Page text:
No. 454 Squadron (RAAF)

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About This Unit

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The following is an extract from the RAAF Museum Website:

 

No. 454 Squadron was formed as an 'Article XV' Squadron formed under the Empire Air Training Scheme with a RAAF designation, although throughout its operational phase of the War, most of its aircrew were not RAAF personnel.  

Formed without aircraft in New South Wales on 23 May 1941, No 454 Squadron personnel soon sailed for the Middle East, where it was to receive its aircraft. On arrival, however, the Squadron's personnel were dispersed to service Royal Air Force (RAF) Halifax and Liberator aircraft.

In September 1942, No 454 Squadron received its first Blenheims. However, the Unit continued its support role, providing refresher training for Blenheim crews prior to their postings to operational RAF Squadrons. Finally in January 1943, No 454 Squadron began active operations when it converted to Martin Baltimores and begun anti-submarine and shipping patrols.

On one its first missions, a single Baltimore was attacked by two German fighters. In a surprising turn of events the lumbering bomber, shot down one fighter and so badly damaged the other that it broke off the combat.

Unfortunately soon after this event, No 454 Squadron was to suffer its most disastrous operation of the War. During a specially requested low level attack against factories and road targets on the island of Crete, six out of eight Baltimores dispatched were shot down by anti-aircraft fire, while both surviving aircraft were seriously damaged.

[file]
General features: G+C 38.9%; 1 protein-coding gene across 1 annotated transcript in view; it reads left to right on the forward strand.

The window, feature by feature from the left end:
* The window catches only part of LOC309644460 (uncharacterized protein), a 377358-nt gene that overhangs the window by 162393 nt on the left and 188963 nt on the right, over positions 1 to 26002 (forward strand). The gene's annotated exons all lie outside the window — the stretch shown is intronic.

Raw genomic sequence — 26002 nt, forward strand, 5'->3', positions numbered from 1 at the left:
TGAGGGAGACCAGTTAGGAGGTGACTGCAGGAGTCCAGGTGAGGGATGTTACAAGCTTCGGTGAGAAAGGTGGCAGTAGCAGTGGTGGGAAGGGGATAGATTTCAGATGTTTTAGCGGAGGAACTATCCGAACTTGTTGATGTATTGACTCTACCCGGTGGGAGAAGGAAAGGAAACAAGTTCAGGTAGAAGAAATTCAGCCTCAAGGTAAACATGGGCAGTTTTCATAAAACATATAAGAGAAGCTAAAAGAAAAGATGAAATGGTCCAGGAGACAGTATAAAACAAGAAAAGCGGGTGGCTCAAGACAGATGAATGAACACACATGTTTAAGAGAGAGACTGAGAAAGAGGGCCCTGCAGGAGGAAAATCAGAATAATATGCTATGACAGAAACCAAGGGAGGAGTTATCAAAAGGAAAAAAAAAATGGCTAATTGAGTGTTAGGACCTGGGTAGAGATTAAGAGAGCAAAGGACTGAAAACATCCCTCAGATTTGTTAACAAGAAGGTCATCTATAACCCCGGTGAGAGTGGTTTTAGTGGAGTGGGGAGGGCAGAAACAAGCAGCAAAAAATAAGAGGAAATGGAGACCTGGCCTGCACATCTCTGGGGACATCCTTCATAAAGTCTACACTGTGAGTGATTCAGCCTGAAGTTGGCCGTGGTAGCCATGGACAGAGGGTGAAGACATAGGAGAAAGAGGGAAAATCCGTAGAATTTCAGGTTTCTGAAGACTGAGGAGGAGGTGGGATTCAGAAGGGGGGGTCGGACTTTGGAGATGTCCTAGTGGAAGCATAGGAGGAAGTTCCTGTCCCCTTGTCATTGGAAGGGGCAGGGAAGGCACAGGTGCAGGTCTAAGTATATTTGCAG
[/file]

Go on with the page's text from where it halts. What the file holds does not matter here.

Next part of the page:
In July 1944 RAAF Baltimores shadowed a convoy of three merchant vessels escorted by ten naval vessels. Despite a fighter escort that harried them and shot one Baltimore down, the Squadron maintained contact with the convoy until a strike force could be gathered. In the ensuing attack on the convoy, the Baltimores sunk one of the merchant ships.

After the Allied invasion of Italy, No 454 Squadron deployed Italy and began daylight bombing missions against targets in Italy and Yugoslavia.

By January 1945, the Squadron had switched to night operations. These missions were particularly hazardous and on one mission, a Baltimore returned to base holed in over one hundred and fifty places, with its starboard engine out of action and the entire crew wounded.

No 454 Squadron flew its last operational flights on 1 May and disbanded on 14 August 1945.

 

 We would particularly like to encourage individual historians researchers or members of unit associations to contribute to the development of a more detailed history and photographs pertaining to this unit and its members.

Please contact  admin@vwma.org.au (mailto:admin@vwma.org.au) for details on how to contribute.

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